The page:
Inside his campaign, the organization is as sincere and disheveled as the senator himself. His office in Hudson sits in a barren strip mall and is flanked by a Great Clips hair-cuttery and a pizzeria, its interior walls marred by a rushed paint job that apparently forgot to apply the blue paint about a foot from the ceiling molding. (At least the two murals of Bernie and the Ben & Jerry’s cows remained pristine.) The office was humming on the morning of my visit. The turnover was intense: Within a matter of minutes, the out-of-town volunteers were given a quick tutorial on canvassing, offered some free coffee and pastries from Dunkin’ Donuts, and sent out to preach Sanders’ dogma.
Canvassing is tedious work, but it’s effective. Research shows that direct voter communication helps boost support and turnout, and person-to-person interaction still ranks as the single most effective form of engagement. Little wonder, then, that politicians will take volunteers wherever they can find them.
Luckily for Sanders, he doesn’t need to look too far. “New Hampshire is such an important state,” said Nels Carlson, 31, who came in from Wellesley, Massachusetts to canvass.
Out-of-staters were also being trained in the Manchester office, a nondescript space whose walls were bare save for some Bernie signage and posters naming the different workstations. (Two garish Italian-style columns plastered to a wall provide the room’s only real flourish). Nazneen Patel, a 34-year-old from New York, said she made the five-hour drive to New Hampshire simply because “Bernie has to win. Actual life and death is on the line.”
The Portsmouth office — done up in various shades of gray — was similarly thronged, but with local volunteers. It was there that I met Edgar and McDermott.
Driving through Portsmouth not even an hour after we’d met, McDermott introduced me to his four-pronged canvassing philosophy: Beware of dogs; don’t stand too close to whoever opens the door; have a friendly and open attitude to everyone; and obey all “no solicitations” signs.
That final mantra would prove relevant almost immediately: On one of the first houses that McDermott and Edgar approached, a modest structure with eggshell-colored siding, a piece of computer paper was posted above the front door. On it, in big lettering, was a plea for solitude: “Thanks for not disturbing,” it read, “We WILL vote!”
They left a pamphlet on the front porch and soldiered on.
Voters in New Hampshire say they care about the same issues as voters across the country. A poll conducted last summer by New England radio station WBUR listed health care, immigration, the economy, and climate change as respondents’ biggest concerns — which wouldn’t be so different from those of the Iowa caucusgoers who gave Sanders a top-of-the-field tie (or win, depending on which day you’re looking at the results).
There are other pain points, too: paid family leave, gun control legislation, minimum wage, voter suppression, and perhaps most importantly, a sense that Trump has reneged on his campaign promises. In a state that Trump only narrowly lost to Clinton in 2016, where undeclared voters make up about 42% of those registered, the Democratic Party needs a candidate who holds a broad appeal.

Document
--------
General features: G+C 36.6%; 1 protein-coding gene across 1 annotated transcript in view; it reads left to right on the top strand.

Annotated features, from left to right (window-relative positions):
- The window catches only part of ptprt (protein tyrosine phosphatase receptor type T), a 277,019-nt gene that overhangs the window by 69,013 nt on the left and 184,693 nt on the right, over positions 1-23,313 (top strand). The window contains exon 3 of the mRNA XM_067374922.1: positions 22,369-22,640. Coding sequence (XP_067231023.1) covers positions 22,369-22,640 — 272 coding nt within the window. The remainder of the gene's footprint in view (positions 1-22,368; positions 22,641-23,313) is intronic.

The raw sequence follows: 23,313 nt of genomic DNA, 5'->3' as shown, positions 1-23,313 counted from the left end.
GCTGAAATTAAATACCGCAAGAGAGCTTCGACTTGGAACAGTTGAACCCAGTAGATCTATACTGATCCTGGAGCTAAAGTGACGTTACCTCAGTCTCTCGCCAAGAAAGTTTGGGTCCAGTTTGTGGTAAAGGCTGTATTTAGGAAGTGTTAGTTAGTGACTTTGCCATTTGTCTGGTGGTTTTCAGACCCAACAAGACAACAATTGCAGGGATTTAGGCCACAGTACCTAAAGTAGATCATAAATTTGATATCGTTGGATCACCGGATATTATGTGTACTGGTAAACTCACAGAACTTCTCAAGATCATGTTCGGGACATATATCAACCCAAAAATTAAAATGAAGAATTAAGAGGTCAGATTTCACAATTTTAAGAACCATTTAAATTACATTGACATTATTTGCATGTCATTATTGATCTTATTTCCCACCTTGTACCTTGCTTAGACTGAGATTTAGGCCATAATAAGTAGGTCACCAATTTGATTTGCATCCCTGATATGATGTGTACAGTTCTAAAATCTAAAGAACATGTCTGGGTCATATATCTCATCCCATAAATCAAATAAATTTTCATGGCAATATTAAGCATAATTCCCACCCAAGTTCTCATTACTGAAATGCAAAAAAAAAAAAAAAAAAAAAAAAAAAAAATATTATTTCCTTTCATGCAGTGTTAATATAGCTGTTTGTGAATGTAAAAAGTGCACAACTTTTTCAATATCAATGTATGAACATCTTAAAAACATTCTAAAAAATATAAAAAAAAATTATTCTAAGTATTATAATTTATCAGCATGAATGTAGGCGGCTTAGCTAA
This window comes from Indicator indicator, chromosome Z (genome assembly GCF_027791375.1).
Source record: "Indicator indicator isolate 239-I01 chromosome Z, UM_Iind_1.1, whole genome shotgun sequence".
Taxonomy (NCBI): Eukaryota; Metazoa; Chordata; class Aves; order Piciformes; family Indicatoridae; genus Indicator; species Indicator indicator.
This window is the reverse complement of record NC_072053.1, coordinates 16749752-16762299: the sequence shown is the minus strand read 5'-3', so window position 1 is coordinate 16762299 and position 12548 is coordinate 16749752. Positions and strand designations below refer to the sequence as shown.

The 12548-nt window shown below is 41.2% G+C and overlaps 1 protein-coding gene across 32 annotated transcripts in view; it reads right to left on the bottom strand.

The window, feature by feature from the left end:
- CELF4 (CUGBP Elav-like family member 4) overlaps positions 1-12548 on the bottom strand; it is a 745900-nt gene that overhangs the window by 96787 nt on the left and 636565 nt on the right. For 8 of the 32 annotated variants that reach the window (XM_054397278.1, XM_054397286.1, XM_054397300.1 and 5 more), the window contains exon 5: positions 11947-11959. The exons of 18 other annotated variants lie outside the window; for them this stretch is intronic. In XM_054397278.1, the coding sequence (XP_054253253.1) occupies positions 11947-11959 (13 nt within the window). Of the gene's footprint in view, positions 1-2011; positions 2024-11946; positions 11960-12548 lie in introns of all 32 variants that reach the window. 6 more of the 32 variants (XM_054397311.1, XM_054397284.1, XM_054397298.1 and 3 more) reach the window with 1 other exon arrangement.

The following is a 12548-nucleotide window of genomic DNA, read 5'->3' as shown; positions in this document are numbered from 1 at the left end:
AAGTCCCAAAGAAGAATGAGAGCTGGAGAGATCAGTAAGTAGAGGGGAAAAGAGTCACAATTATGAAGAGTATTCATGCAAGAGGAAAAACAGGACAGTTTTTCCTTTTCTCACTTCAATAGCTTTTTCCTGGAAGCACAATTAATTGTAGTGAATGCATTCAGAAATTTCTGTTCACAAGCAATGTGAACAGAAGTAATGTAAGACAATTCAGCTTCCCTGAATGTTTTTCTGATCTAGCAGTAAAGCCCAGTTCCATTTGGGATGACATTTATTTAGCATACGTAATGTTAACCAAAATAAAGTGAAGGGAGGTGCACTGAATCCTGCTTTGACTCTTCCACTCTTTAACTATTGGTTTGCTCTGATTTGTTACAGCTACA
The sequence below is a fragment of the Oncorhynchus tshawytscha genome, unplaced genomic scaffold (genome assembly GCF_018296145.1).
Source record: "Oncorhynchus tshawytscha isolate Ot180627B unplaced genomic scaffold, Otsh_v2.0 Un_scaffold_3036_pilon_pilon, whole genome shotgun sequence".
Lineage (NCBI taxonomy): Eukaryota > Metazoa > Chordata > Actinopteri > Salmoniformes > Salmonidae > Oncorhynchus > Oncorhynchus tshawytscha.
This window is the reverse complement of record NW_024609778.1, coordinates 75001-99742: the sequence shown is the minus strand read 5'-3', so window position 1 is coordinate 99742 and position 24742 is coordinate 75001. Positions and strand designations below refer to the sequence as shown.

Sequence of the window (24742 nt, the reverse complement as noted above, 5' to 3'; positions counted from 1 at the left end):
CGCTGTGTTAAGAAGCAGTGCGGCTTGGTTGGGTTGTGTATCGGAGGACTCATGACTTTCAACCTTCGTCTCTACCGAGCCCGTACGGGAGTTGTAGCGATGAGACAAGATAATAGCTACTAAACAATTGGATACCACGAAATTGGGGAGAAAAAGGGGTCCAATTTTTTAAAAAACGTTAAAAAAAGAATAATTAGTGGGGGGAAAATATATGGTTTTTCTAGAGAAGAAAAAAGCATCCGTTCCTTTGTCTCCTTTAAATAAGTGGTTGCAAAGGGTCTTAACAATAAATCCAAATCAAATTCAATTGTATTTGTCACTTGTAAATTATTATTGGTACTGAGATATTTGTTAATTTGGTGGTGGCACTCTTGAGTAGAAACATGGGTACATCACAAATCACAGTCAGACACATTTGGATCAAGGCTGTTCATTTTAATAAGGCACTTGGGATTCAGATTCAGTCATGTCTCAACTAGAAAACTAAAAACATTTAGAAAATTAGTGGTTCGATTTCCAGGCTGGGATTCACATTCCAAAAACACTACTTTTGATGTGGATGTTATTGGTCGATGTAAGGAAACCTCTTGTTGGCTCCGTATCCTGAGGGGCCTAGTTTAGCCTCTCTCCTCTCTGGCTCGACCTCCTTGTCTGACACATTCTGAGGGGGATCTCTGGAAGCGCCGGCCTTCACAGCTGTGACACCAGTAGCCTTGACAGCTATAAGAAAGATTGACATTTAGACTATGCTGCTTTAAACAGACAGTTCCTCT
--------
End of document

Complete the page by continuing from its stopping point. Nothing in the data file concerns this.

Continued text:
“There are people who might agree or disagree with Bernie Sanders on a particular issue—but they trust him.”
“Donald Trump campaigned here on a variety of issues, from addressing health care to draining the swamp,” said Holly Shulman, the spokesperson for the New Hampshire Democratic Party. “He specifically made these promises here in New Hampshire when he was campaigning, and he’s just simply left a trail of broken promises for voters.”
Candidates’ platforms around these talking points vary, but they’re generally aimed in the same direction: better health care, greener regulations, looser immigration laws. (That’s why the debates are such a chore to watch.) If it’s true what they say and all politics is indeed local, then the biggest thing separating one candidate from another is the disciples who trumpet their gospel.
It was a Saturday and knock after knock went unanswered as Edgar and McDermott continued their get-out-the-vote mission in Portsmouth. Then, finally, at the 15th door of the day, they met Phillip Ballew.
Standing on the front stoop of his home, a faded Bernie Sanders sign in the front lawn, and clad in a white T-shirt, jeans, sunglasses, and no shoes (the temperature had at this point dipped to 37 degrees), Ballew’s gruff voice skipped from one issue to the next at a breakneck pace. He spoke at length about the country’s stagnant economy (“I lost my job to the communist Chinese!”), his disgust with the military (“For 20 years, I was a hired killer for this country!”), his dislike of Trump (“They should have hung that SOB, period!”), and, of course, his support for Sanders (“I never gave up supporting him. It was the fanatics of the democratic bureaucracy who chose Hillary over Bernie!”).
McDermott appeared genuinely moved. Perhaps it was because Ballew said he was a disabled veteran — McDermott had told me what a disservice this country is doing for its veterans — or perhaps it was just because he too felt so frustrated with what the United States had become. Standing a few feet from Ballew, McDermott pulled out a Bernie pin — a token, in his mind, of gratitude.
“You deserve this,” he told his new ally. “I only had one in my pocket.”
Ballew good-naturedly fastened it to his T-shirt. They stood there, two old men united by another old man, grinning sheepishly and exchanging a few more remarks.
There will be an infinite number of attempts to decode Sanders’ strong numbers in the state but really it comes down to this: The gulf between the haves and the have-nots is wider now than it has been in a long time, and people here are convinced that Sanders, for any flaws he might have, actually gives a shit.
Later, when we’d left the neighborhood and were driving back to the Portsmouth field office, I asked Edgar if there had been anything unusual about that day, anything that might stand out in his mind a week or a month from now. “That was actually pretty typical, I’d say,” he said.
What about Ballew, specifically — was he an anomaly? Did they meet many people like him? McDermott chose his words carefully. “Well, to have someone be as … as agitated as he was … I mean, he’s obviously very … I don’t want to call it angry, but he’s — ”
“I say strongly opinionated,” Edgar interjected.
“Very strong in his opinion,” McDermott agreed. “I would say that his voice and his attitude was that of somebody who feels very patriotic towards his country because of his service, and he’s also very in tune with what being middle-class is all about.”
A moment later, we pulled into the field office parking lot. McDermott and Edgar went inside for a bathroom break and to maybe grab a quick coffee. Their next canvassing shift would start in 30 minutes.